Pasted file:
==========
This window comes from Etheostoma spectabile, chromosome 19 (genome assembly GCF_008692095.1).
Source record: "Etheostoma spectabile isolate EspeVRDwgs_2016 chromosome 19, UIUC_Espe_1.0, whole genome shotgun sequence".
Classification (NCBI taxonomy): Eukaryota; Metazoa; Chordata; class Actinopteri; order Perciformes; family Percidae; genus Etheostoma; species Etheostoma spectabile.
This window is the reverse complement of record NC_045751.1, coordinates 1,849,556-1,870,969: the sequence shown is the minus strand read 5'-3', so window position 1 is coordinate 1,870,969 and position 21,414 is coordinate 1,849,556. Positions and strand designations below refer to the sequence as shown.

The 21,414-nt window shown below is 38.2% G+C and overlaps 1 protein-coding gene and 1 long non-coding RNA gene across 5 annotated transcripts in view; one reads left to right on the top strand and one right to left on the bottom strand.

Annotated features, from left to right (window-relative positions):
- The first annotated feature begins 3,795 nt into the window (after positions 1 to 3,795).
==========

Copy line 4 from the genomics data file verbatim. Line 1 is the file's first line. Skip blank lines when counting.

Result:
This window is the reverse complement of record NC_045751.1, coordinates 1,849,556-1,870,969: the sequence shown is the minus strand read 5'-3', so window position 1 is coordinate 1,870,969 and position 21,414 is coordinate 1,849,556. Positions and strand designations below refer to the sequence as shown.